*a special note: my family is coming from India after seven years, so there will be a delay to my posts for the next week and a half. I apologize!
Just when this show couldn’t get any better, it does. Jormungand in itself is a tricky little thing- arms missile dealers is an excellent way to start off with the themes of moral relativity, which is one of my favorite themes to explore in stories, especially war stories. It does a good job so far with the technical and also through characterization. From body language to how the show doesn’t shy away from getting brutal- both physically and in terms of controversial topics (like child soldiers for example), Jormungand despite being quite the action packed show, still had depth and meaning to it, which is why I like it so much.
Last week’s Jormungand left quite the lasting impression on me- not only did it delve into how Jonah came to Koko and was taken under her care, but it also gave us a good look at the sort of life he led before Koko – the life of a child soldier denied of any sort of freedom- and why Jonah is exactly the sort of person he is. We also got a great look at what’s potentially the most mysterious ‘enemy’ of the show, Koko’s brother, Kaspar, a man who’s more about action than words and yet strangely silvery tongued when he speaks.
This week ties back to the last episode in more ways than one, albeit more subtlety. While Koko and her gang get attacked by pirates, whom they (unrealistically, but to be quite honest I’m a fan of the unrealistic fighting) beat easily, Jonah saves a child soldier on their side. It’s these sort of actions that I really love because they show so much about Jonah’s troubled state more than anything. Jonah himself is a mystery- he hates weapons, but because he still believes in justice he keeps his hands dirty and works for a missile seller. Jonah operates to kill, but last week’s memories are still very fresh in his mind- so he brings back the child soldier he’s supposed to terminate and lets him live. On one side, we could say this is childishness, if not weakness, but Jonah is a child. However, he has been trained to kill, stripped of any birthright or life of freedom that we associate with children. It’s the sort of gritty realism clashing with hopeless ideals that we’ve seen as an undercurrent throughout Jormungand which is why it still appeals to me as more than just another blockbuster entertainment. Yes, we have people who are full of bloodlust for no reason, yes we have big guns and big explosions, but underneath all of that is still a very emotionally resilient and interesting story depicting the worst, and the best, of people.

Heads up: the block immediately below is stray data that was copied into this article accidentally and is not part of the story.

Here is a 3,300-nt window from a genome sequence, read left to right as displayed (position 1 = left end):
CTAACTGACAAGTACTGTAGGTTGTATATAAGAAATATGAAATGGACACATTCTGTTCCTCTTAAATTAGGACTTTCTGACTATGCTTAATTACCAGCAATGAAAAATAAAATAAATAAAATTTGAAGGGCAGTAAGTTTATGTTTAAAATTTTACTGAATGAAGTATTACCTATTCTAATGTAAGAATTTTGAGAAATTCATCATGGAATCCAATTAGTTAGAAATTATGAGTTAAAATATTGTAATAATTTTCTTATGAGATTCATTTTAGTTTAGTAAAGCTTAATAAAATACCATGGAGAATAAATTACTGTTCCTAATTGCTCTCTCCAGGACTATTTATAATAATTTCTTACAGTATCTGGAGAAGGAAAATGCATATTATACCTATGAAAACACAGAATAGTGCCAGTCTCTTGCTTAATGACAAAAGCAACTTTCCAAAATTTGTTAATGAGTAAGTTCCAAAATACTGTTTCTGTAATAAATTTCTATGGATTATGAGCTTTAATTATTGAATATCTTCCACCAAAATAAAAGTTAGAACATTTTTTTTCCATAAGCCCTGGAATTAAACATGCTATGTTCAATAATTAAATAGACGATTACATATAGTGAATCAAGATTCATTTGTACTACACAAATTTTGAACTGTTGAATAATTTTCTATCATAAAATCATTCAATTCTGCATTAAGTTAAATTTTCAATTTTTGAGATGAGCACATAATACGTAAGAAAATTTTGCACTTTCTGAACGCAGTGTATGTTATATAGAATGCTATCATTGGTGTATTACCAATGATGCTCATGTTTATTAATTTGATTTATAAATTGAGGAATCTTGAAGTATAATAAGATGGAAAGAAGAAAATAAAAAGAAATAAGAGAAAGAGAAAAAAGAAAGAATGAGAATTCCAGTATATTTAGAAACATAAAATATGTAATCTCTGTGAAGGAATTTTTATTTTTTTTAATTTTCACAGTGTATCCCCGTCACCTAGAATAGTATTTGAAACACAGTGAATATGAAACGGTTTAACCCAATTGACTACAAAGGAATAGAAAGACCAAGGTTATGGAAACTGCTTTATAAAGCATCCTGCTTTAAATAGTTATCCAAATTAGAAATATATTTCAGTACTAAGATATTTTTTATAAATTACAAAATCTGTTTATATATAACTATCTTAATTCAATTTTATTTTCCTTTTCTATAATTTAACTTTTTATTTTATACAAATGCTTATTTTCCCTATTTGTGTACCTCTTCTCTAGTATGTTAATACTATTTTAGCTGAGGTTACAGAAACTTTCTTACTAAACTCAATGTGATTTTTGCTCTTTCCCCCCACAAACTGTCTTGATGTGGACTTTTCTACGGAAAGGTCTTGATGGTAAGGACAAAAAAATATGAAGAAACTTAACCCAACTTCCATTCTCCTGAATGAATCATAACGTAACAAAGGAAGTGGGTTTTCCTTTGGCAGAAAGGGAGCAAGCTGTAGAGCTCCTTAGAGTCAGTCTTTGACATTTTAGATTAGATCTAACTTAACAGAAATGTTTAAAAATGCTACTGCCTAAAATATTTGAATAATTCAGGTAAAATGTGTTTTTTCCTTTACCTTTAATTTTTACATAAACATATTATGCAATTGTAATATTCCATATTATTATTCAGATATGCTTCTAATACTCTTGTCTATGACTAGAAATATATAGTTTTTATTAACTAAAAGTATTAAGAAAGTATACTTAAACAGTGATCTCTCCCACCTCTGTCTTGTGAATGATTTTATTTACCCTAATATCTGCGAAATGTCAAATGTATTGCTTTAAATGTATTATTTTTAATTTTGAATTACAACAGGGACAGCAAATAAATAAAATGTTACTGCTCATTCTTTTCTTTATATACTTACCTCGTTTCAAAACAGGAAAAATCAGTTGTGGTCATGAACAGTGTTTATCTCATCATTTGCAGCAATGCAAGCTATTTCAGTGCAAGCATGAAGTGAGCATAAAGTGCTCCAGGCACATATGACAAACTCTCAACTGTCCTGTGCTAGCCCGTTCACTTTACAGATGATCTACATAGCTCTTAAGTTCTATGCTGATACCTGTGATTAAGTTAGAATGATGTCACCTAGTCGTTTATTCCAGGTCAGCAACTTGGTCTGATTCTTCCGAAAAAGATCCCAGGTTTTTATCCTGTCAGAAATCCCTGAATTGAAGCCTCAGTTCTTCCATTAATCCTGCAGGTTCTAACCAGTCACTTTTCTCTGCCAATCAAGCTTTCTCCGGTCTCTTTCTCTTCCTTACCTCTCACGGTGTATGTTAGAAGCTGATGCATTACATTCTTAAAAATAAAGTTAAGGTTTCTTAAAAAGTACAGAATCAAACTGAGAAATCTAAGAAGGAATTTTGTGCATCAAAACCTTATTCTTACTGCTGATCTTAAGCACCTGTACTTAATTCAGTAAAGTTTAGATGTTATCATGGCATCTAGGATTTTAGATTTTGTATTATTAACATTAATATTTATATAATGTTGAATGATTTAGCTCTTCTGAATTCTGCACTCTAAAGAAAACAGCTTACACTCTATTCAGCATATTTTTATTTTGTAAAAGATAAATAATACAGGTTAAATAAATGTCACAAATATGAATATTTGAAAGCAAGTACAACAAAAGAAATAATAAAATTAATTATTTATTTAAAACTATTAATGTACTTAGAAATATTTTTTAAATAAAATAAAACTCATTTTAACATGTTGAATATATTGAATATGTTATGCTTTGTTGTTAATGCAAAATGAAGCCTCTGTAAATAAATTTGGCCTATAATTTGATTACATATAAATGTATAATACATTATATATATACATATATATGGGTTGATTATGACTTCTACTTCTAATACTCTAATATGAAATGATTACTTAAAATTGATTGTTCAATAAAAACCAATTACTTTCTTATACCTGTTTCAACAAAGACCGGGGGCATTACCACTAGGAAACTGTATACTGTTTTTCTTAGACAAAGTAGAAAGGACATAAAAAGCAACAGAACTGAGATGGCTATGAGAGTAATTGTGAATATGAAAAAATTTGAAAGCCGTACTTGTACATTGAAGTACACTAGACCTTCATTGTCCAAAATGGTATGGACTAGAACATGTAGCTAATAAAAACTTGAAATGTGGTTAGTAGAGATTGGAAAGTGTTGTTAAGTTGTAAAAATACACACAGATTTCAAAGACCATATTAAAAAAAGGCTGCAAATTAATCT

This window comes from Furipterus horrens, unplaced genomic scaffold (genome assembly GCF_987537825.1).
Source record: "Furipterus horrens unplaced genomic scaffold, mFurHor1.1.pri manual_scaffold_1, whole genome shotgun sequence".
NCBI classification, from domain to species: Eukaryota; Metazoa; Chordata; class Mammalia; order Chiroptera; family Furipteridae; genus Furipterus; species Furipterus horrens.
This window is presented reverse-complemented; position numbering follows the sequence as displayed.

This is emphasized with the whole “I’m Nice, but I also happen to have a Crazy side of me” trend, or simply what everyone has the case of, when the episode concludes with Valmet seeing a silhouette of someone from her dark and tragic past. It’s from there that we know that this is going to be a two parter, so there’s no doubt that next week will deal with Valmet’s past. (We’ll probably be following this format: slowly going through the histories of the gang and Kaspar for this season and the next, with Koko’s story to be told last.) So why Valmet first? She’s the character we’re more emotionally invested in, as of this point. While Koko’s gang are very devoted to Koko, Valmet is the one who is emotionally and physically very expressive toward Koko, sometimes (if not mot times) in a comical way. It’s therefore, easy to see why we’d delve into her history first. While Valmet dose serve as your sort of comic relief figure with her undying love toward Koko, it’s going to be interesting to see the animal inside of her, as I’m sure Koko didn’t just choose Valmet for her loving skills. It’s that sort of thing which puts a twist to the trend of everyone having sob stories; we, as the audience, associate with Koko and her ‘cool’ gang, but as seen in this episode briefly when everyone is in the car and their eyes turn red with bloodlust, Koko’s gang is dangerous. Not just dangerous by the fact that they win nearly all the time, not that dangerous. It’s easy to kill people with guns. No, Koko’s gang is lethal because they don’t hesitate when it comes to orders. They are the Team A, and they leave their marks behind everywhere they go and aren’t afraid to show it. That’s dangerous. And while they can smile and act like a family, they know when to kill on sight, and they do it well. It’s that sort of thing I like the most about Jormungand; it shows that it can take itself seriously when it needs to. These are people of action, in the end, and not words.
Thus, body language is important, and it’s also here where Jormungand triumphs because the direction displays all sort of subtle movements in the characters’ faces and bodies. The way Valmet stiffens when seeing the silhouette, to the way Jonah never really changes his ‘dead eye’ expression, to the excessively enthusiastic way Koko twirls and flails her arms in the air- these reveal more about the characters than words ever could. Jormungand is not one to rely on excellent dialogue, but it does do a great job of rendering facial and body expressions, and I’m thankful for that; it’s a neat way to once again, go back to the themes of moral relativity, and how twisted, but human, human beings can be. And what a better way to show that through the eyes of a child soldier, travelling with an arms merchant? Keep this up, Jormungand, and you’ll end up being the most entertaining and satisfying show of the season.
Enjoyment Level: 10/10